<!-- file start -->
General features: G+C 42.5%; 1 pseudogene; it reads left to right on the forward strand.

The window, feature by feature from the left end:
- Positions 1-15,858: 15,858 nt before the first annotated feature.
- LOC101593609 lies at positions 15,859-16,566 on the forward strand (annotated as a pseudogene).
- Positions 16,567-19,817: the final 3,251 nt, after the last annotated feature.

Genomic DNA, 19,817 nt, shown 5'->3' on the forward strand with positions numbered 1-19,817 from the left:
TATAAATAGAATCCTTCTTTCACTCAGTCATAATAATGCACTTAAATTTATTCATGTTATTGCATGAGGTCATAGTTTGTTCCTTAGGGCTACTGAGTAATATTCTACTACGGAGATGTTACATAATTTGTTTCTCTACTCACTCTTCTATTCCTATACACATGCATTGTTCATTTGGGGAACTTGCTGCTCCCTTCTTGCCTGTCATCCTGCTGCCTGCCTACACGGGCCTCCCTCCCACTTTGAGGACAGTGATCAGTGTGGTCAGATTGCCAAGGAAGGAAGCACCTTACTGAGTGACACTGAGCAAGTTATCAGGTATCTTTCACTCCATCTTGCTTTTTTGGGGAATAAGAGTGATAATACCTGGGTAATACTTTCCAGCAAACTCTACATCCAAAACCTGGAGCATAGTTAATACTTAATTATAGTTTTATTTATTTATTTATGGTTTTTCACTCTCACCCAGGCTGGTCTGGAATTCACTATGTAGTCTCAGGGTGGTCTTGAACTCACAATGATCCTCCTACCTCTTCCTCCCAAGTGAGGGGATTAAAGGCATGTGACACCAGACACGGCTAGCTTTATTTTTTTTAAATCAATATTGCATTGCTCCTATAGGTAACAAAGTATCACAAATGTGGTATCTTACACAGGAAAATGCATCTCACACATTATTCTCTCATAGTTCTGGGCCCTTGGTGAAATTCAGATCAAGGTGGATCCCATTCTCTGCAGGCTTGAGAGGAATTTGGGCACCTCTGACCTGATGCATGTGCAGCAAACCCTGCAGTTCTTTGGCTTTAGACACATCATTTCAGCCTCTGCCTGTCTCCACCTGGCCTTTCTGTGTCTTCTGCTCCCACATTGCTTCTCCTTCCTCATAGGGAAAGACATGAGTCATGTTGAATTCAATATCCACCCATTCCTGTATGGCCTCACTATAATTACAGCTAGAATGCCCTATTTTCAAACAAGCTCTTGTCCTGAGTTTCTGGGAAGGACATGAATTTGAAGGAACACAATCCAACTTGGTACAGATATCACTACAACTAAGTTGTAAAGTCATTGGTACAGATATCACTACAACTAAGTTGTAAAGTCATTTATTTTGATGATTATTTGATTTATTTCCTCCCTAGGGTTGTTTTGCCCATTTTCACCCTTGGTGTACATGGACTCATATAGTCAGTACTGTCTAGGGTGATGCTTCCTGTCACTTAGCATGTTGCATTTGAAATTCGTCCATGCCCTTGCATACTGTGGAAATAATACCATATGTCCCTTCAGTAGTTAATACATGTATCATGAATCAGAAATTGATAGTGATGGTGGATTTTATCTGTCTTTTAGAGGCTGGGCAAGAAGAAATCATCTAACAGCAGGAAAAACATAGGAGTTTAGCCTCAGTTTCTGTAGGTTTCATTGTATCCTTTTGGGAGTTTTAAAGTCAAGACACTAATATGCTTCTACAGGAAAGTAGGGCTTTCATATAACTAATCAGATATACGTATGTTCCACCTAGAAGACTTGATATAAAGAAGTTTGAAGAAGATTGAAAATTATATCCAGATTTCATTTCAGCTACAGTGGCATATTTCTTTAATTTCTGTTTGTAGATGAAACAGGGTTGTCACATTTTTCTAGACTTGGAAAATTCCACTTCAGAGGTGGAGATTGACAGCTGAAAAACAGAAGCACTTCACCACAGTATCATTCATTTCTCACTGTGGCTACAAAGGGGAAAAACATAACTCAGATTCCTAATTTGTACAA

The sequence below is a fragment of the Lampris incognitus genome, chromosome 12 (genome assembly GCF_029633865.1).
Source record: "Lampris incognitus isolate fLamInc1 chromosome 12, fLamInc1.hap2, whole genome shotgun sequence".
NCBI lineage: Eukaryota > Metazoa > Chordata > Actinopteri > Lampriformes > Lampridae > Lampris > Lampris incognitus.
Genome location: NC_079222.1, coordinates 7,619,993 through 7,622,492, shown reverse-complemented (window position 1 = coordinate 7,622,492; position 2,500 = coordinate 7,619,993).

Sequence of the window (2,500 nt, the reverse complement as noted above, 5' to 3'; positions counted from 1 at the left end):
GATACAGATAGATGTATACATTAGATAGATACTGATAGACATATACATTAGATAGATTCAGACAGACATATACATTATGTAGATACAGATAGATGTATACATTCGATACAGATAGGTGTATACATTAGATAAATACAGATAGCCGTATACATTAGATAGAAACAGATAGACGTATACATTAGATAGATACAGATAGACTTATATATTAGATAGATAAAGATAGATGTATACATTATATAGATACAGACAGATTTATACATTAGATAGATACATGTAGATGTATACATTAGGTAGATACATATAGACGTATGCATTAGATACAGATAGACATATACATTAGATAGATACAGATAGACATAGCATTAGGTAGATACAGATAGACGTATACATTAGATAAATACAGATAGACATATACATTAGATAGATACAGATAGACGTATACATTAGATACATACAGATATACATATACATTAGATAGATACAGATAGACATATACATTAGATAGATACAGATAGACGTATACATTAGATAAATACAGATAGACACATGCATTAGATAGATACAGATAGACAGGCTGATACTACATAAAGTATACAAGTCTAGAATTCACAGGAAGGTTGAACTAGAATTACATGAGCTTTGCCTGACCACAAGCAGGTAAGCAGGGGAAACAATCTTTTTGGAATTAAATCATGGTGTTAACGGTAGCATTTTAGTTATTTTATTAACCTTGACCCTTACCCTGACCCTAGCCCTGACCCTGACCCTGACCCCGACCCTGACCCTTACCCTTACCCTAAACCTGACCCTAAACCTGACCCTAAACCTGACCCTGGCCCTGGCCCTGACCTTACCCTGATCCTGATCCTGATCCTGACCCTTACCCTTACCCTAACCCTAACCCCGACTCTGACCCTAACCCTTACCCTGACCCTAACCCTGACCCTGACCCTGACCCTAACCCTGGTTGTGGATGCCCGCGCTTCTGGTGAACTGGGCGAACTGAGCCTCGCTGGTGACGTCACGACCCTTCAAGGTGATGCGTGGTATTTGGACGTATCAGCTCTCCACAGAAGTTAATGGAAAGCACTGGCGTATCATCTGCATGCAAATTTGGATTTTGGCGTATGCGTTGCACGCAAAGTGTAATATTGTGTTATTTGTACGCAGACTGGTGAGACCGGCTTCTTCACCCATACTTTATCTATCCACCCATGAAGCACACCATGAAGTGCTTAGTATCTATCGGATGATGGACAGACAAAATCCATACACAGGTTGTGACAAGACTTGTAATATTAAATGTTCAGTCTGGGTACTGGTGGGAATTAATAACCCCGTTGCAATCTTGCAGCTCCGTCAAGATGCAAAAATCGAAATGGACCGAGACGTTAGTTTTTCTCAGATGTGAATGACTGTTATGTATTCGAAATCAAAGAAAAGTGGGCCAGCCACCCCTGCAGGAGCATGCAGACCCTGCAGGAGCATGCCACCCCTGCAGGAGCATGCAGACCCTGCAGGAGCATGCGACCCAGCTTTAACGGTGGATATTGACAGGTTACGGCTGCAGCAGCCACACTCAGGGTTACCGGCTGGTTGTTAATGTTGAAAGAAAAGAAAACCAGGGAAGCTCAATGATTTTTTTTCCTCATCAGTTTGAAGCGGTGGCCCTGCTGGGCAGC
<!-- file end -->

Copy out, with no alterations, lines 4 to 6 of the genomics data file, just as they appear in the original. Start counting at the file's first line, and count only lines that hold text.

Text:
- LOC101593609 lies at positions 15,859-16,566 on the forward strand (annotated as a pseudogene).
- Positions 16,567-19,817: the final 3,251 nt, after the last annotated feature.

Genomic DNA, 19,817 nt, shown 5'->3' on the forward strand with positions numbered 1-19,817 from the left: